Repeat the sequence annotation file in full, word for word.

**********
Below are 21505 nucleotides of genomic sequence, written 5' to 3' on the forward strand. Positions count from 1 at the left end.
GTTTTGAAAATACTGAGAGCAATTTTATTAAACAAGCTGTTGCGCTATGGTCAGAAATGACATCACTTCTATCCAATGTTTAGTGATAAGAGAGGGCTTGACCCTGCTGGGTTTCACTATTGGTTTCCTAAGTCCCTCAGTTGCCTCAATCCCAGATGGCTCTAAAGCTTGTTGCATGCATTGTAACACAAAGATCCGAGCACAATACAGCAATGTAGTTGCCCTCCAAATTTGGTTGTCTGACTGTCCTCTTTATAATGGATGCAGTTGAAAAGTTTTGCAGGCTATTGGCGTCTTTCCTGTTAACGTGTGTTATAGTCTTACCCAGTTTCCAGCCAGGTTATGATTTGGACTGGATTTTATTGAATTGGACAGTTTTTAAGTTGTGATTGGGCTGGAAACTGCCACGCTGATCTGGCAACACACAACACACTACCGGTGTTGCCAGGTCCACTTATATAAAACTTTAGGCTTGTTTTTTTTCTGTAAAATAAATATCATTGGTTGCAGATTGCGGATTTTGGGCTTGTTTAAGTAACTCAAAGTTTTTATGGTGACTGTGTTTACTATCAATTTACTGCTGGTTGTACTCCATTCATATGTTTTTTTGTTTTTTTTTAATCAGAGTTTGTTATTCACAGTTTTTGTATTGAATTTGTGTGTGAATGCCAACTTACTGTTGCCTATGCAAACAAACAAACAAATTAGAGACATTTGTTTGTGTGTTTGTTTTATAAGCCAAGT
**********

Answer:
Below are 21505 nucleotides of genomic sequence, written 5' to 3' on the forward strand. Positions count from 1 at the left end.
GTTTTGAAAATACTGAGAGCAATTTTATTAAACAAGCTGTTGCGCTATGGTCAGAAATGACATCACTTCTATCCAATGTTTAGTGATAAGAGAGGGCTTGACCCTGCTGGGTTTCACTATTGGTTTCCTAAGTCCCTCAGTTGCCTCAATCCCAGATGGCTCTAAAGCTTGTTGCATGCATTGTAACACAAAGATCCGAGCACAATACAGCAATGTAGTTGCCCTCCAAATTTGGTTGTCTGACTGTCCTCTTTATAATGGATGCAGTTGAAAAGTTTTGCAGGCTATTGGCGTCTTTCCTGTTAACGTGTGTTATAGTCTTACCCAGTTTCCAGCCAGGTTATGATTTGGACTGGATTTTATTGAATTGGACAGTTTTTAAGTTGTGATTGGGCTGGAAACTGCCACGCTGATCTGGCAACACACAACACACTACCGGTGTTGCCAGGTCCACTTATATAAAACTTTAGGCTTGTTTTTTTTCTGTAAAATAAATATCATTGGTTGCAGATTGCGGATTTTGGGCTTGTTTAAGTAACTCAAAGTTTTTATGGTGACTGTGTTTACTATCAATTTACTGCTGGTTGTACTCCATTCATATGTTTTTTTGTTTTTTTTTAATCAGAGTTTGTTATTCACAGTTTTTGTATTGAATTTGTGTGTGAATGCCAACTTACTGTTGCCTATGCAAACAAACAAACAAATTAGAGACATTTGTTTGTGTGTTTGTTTTATAAGCCAAGT